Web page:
Eliminating False Positives
Given the likely mixture of applications’ different responses to legitimate and illegitimate SAML flows, creativity will play a strong role in determining how to best differentiate successful versus failed test cases. Instead of attempting to enumerate all the various ways to identify a successful login after issuing a modified assertion, it is much easier to simply match a test’s response to that of a known successful login. For example, one could first run legitimate logins across all SAML apps, save those results, and then run their various tests against all the SAML apps. The tests that result in HTTP responses that match the legitimate responses are likely true positives. Depending on how the tests were conducted, this can produce highly accurate results.
If the technique above does not provide sufficient confidence of a true positive, then additional checks could be performed to prove successful authentication. Some potential methods could include analyzing each request’s response time or the contents of the response headers and body. Perhaps a valid login takes longer as additional resources are fetched and loaded? Or perhaps a successful login returns a common authentication header? Or maybe a successful login returns commonly used HTML, like profile pictures, copyright dates or navigation bars? One could also use the same or similar logic to identify when a test is not successful, like when an error has prevented an exploit from succeeding, or a login failure has redirected the user back to a login form.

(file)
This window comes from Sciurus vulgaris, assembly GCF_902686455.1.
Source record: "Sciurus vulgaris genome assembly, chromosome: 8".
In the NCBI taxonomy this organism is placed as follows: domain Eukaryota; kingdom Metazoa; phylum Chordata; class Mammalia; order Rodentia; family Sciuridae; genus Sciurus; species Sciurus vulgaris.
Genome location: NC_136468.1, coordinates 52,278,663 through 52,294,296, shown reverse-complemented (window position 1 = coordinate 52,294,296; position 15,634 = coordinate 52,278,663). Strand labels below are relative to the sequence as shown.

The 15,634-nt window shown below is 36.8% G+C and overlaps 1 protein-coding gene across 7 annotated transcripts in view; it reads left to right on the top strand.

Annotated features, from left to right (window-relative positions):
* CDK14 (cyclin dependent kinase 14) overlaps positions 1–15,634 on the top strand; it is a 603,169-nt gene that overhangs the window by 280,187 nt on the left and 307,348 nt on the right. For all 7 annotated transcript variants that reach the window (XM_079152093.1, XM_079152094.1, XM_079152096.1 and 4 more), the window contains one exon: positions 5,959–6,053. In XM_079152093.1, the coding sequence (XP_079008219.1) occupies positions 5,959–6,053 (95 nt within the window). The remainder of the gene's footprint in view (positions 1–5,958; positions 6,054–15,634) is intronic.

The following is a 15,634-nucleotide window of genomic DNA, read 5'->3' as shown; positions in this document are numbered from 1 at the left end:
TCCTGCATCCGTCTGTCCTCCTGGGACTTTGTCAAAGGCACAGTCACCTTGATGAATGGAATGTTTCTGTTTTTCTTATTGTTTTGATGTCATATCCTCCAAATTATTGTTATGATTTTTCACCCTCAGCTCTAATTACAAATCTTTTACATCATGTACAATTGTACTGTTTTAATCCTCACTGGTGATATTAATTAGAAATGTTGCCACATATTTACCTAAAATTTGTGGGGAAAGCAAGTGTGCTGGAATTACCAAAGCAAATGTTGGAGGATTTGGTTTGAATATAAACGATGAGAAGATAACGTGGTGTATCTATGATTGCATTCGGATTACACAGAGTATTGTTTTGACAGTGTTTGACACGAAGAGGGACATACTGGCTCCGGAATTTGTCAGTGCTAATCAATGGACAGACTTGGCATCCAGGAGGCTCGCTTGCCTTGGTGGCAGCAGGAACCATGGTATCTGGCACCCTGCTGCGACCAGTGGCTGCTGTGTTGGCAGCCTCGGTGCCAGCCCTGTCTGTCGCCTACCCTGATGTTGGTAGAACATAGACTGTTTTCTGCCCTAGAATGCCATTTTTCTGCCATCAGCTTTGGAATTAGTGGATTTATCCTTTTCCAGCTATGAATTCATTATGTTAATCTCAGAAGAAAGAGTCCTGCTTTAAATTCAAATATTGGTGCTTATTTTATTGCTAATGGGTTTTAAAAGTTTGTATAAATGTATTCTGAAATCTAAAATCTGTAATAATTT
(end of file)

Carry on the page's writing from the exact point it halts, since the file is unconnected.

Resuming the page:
Furthermore, there may be other out-of-band methods to validate a successful login, like application logging. However, scaling this validation method would require that all SAML applications log authentication results in the same consumable format and that such logs can be programmatically aggregated and fetched for analysis.
As a last resort, high-confidence findings can be manually validated. Using a combination of the other validation methods described above, a confidence rating – think of a pendulum – could be applied to findings, and then follow-up analysis can be performed after the confidence rating passes a predefined threshold.
Another crucial point to keep in mind when validating results is that applications will respond differently to signature stripping and self-signing attacks versus XML Signature Wrapping (XSW) attacks. While directly removing or modifying a signature will result in a simple pass/fail scenario, the sole acceptance of an XSW payload by a SAML ACS does not prove that the ACS is vulnerable to XSW attacks. Because XSW attacks contain both the original and the modified Assertion or Response nodes, multiple tests need to be conducted for each XSW arrangement to determine which node was processed. In the scenario where an ACS successfully authenticates an XSW attack, the ACS could have ignored the fraudulent XML and processed the correctly signed and referenced XML, which doesn’t demonstrate vulnerabilities.